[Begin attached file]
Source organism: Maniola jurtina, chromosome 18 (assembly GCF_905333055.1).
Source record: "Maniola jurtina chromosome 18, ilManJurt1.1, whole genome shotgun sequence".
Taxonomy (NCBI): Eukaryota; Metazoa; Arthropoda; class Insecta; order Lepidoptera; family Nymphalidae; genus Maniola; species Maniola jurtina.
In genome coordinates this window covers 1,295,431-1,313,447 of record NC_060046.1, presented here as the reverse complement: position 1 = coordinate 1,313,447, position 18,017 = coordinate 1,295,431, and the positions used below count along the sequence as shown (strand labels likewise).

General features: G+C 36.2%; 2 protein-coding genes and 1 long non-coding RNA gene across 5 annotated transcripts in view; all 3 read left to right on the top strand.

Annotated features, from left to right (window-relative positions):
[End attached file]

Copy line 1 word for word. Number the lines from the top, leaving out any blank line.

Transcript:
Source organism: Maniola jurtina, chromosome 18 (assembly GCF_905333055.1).